The participatory museum


Several museums around the world have worked to make their data accessible, by providing free access to datasets, applying Creative Commons licenses to digital content or creating APIs (application programming interfaces) that allow programmers to build their own software on the museum’s data.

Detail on distribution of artworks in the Tate collection by birthdate of artists, visualized by Florian Krautli

Detail on distribution of artworks in the Tate collection by birthdate of artists, visualized by Florian Krautli

Last month, the Tate museums opened up their collection database to the world on GitHub, a website where programmers collaborate. The Tate are providing metadata about artworks and artists of their collection – over 70.000 artworks – in a computer language called .JSON, which is commonly used for data sharing and processing. Anyone can download the data and use it for their own purposes, subject to some simple goodwill guidelines. Nina Simon, executive director of the Santa Cruz Museum of Art & History and author of “The Participatory Museum”, found two interesting examples of visualizations created by GitHub from the Tate’s dataset:

The dimension of art, visualized by Jim Davensport

The dimension of art, visualized by Jim Davensport

“The Tate’s dataset is very rich and still of a manageable size – writes Florian Krautli. “As a first step, I wanted to get an overview of the distribution of the collection in time. I wanted to get a picture of the most important artists in the collection and their position in time. So I made a sketch in d3 which plots the artists as circles along a time axis and sizes them proportionally to the amount of works they have in the collection”.

Florian and Jim’s posts raise discussions and comments among the visitors and Nina Simon observes it’s simply awesome that museums’ data-sharing can cause people to have conversation about artists and artworks, irrespective of whether there are gaps or errors in those data or whether they are more or less interesting. “Opening up data is just the first big step to make it usable and useful – she writes. “These experiments promote new forms of collection, dissemination and analysis. Future iterations of data sharing and use will help institutions and citizen-participants take the next steps to make it meaningful”.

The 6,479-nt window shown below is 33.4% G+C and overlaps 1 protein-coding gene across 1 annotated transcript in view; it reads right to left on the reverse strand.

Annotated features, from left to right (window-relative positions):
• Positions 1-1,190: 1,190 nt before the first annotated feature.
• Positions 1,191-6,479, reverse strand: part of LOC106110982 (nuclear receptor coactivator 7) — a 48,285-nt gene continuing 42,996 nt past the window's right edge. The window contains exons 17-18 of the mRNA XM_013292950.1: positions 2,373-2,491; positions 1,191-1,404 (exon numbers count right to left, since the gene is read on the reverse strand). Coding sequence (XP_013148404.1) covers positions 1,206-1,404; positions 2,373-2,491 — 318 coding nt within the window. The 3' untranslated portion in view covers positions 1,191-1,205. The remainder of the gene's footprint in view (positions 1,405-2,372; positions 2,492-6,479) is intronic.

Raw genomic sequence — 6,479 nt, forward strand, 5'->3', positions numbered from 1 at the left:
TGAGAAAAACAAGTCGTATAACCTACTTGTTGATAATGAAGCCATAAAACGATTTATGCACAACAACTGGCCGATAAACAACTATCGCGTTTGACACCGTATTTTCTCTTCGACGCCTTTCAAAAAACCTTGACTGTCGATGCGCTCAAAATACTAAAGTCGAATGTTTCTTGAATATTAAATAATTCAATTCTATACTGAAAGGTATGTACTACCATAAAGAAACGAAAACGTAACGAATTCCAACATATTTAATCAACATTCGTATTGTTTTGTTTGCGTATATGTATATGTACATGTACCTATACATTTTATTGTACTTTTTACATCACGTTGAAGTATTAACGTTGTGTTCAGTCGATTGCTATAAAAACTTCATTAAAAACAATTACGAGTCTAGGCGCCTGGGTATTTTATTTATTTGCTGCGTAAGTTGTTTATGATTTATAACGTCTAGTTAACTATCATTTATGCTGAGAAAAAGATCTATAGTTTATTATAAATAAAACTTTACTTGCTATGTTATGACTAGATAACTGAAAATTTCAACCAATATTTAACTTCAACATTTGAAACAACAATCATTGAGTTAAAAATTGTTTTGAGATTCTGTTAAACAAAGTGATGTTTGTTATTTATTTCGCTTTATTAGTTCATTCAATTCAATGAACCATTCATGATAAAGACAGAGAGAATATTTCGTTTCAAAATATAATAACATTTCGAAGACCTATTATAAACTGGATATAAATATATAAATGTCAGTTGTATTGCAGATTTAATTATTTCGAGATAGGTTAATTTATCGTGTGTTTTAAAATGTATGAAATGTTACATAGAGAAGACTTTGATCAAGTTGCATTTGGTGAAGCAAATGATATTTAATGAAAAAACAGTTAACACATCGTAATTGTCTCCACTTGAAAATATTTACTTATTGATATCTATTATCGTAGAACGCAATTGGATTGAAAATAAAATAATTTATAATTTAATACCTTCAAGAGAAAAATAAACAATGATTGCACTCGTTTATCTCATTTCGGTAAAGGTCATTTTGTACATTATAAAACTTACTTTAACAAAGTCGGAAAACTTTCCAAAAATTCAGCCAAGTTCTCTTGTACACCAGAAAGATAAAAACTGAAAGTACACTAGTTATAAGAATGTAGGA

Read Nina Simon’s article 


Leave a Reply

Related Articles

Search in Europeana via the Toolbox realised within the E-Space Museums Pilot
The Toolbox of Europeana Space Museums Pilot is a web-based application designed for museum curators, that will allow them to create always brand new educational videos and promotional worksheets melting the museums/memorials contents with the cultural heritage available in Europeana, the European digital library. The first prototype was released and tested in the past months. Since the end of July 2015 the users of the museums subpilot Toolbox can search in Europeana for items and use them w...
Cultural Heritage and Open Data: a possible key?
According to the Open Knowledge Foundation, the core of the open data theory lies in the concepts of availability and accessibility through download and in the possibility to make modifications; in the concepts of re-use and re-distribution, also through interrelation with other data; in the concept of universal participation and the idea that anybody, be it general user or qualified operator, can use those data. Such recently-developed concepts have been applied in different domains and also in...
Citizen science for cultural heritage: ECSA webinar on October 26!
What kind of citizen science initiatives take place in the cultural heritage field? ·       How cultural heritage contributes to citizen science and civic engagement in general? ·       What lessons can be drawn for the relevance of social sciences and humanities to citizen science? On October 26 (16h-17h CET), it is organized a webinar “From mainstream citizen science to new conceptualizations: insights from the cultural heritage sector” to discuss these topics. The event belong...
CitizenHeritage presented at the Museum of Natural History in Berlin
CitizenHeritage will be presented at the online symposium Participatory Transcription Projects in Museums, Archives, Libraries - A Practical Exchange of Experience, by project partners Katerina Zourou and Mariana Ziku  (Web2Learn). The event is organized by the Museum of natural History in Berlin. The topic of the CitizenHeritage talk is "Transcribathons as citizen science projects: a comparative analysis of European initiatives", derived from the massive work done in the Citize...